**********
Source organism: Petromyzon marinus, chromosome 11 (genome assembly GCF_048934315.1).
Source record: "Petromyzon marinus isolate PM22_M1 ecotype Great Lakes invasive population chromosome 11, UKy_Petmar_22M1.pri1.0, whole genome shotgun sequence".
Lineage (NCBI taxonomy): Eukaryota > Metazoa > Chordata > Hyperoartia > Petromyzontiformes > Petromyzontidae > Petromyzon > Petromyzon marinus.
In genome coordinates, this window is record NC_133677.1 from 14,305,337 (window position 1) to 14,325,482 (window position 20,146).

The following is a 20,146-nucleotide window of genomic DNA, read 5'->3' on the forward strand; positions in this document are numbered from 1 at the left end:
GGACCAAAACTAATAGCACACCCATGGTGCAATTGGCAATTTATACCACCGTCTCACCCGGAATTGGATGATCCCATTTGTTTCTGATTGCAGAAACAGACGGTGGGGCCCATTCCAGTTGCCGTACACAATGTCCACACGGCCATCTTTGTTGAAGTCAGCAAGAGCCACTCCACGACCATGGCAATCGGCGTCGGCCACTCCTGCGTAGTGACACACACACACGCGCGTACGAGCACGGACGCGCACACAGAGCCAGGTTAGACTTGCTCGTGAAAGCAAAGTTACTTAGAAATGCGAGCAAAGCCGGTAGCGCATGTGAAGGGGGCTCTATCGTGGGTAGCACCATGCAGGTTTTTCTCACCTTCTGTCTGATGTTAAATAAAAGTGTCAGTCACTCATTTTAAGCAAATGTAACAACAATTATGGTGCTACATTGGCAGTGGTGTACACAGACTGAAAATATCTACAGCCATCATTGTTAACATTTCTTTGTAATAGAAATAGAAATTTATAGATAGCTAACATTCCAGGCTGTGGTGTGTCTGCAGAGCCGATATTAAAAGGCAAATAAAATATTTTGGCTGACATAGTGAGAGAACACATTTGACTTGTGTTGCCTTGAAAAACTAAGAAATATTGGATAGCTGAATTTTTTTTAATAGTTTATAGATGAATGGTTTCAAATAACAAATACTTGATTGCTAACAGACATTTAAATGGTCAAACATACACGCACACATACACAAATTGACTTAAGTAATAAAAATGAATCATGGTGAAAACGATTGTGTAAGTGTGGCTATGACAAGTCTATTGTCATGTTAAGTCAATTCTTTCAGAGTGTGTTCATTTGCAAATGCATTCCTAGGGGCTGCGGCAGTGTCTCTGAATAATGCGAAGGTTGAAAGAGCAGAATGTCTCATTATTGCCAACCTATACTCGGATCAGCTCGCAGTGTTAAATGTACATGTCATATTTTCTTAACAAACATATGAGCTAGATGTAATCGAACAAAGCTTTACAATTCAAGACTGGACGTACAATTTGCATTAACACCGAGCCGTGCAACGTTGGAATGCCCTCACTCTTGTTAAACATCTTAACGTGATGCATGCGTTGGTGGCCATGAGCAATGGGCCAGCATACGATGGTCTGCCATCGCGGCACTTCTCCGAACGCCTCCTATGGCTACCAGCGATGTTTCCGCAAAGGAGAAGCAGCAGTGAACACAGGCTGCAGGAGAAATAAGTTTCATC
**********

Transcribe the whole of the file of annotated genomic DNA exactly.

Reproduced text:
Source organism: Petromyzon marinus, chromosome 11 (genome assembly GCF_048934315.1).
Source record: "Petromyzon marinus isolate PM22_M1 ecotype Great Lakes invasive population chromosome 11, UKy_Petmar_22M1.pri1.0, whole genome shotgun sequence".
Lineage (NCBI taxonomy): Eukaryota > Metazoa > Chordata > Hyperoartia > Petromyzontiformes > Petromyzontidae > Petromyzon > Petromyzon marinus.
In genome coordinates, this window is record NC_133677.1 from 14,305,337 (window position 1) to 14,325,482 (window position 20,146).

The following is a 20,146-nucleotide window of genomic DNA, read 5'->3' on the forward strand; positions in this document are numbered from 1 at the left end:
GGACCAAAACTAATAGCACACCCATGGTGCAATTGGCAATTTATACCACCGTCTCACCCGGAATTGGATGATCCCATTTGTTTCTGATTGCAGAAACAGACGGTGGGGCCCATTCCAGTTGCCGTACACAATGTCCACACGGCCATCTTTGTTGAAGTCAGCAAGAGCCACTCCACGACCATGGCAATCGGCGTCGGCCACTCCTGCGTAGTGACACACACACACGCGCGTACGAGCACGGACGCGCACACAGAGCCAGGTTAGACTTGCTCGTGAAAGCAAAGTTACTTAGAAATGCGAGCAAAGCCGGTAGCGCATGTGAAGGGGGCTCTATCGTGGGTAGCACCATGCAGGTTTTTCTCACCTTCTGTCTGATGTTAAATAAAAGTGTCAGTCACTCATTTTAAGCAAATGTAACAACAATTATGGTGCTACATTGGCAGTGGTGTACACAGACTGAAAATATCTACAGCCATCATTGTTAACATTTCTTTGTAATAGAAATAGAAATTTATAGATAGCTAACATTCCAGGCTGTGGTGTGTCTGCAGAGCCGATATTAAAAGGCAAATAAAATATTTTGGCTGACATAGTGAGAGAACACATTTGACTTGTGTTGCCTTGAAAAACTAAGAAATATTGGATAGCTGAATTTTTTTTAATAGTTTATAGATGAATGGTTTCAAATAACAAATACTTGATTGCTAACAGACATTTAAATGGTCAAACATACACGCACACATACACAAATTGACTTAAGTAATAAAAATGAATCATGGTGAAAACGATTGTGTAAGTGTGGCTATGACAAGTCTATTGTCATGTTAAGTCAATTCTTTCAGAGTGTGTTCATTTGCAAATGCATTCCTAGGGGCTGCGGCAGTGTCTCTGAATAATGCGAAGGTTGAAAGAGCAGAATGTCTCATTATTGCCAACCTATACTCGGATCAGCTCGCAGTGTTAAATGTACATGTCATATTTTCTTAACAAACATATGAGCTAGATGTAATCGAACAAAGCTTTACAATTCAAGACTGGACGTACAATTTGCATTAACACCGAGCCGTGCAACGTTGGAATGCCCTCACTCTTGTTAAACATCTTAACGTGATGCATGCGTTGGTGGCCATGAGCAATGGGCCAGCATACGATGGTCTGCCATCGCGGCACTTCTCCGAACGCCTCCTATGGCTACCAGCGATGTTTCCGCAAAGGAGAAGCAGCAGTGAACACAGGCTGCAGGAGAAATAAGTTTCATC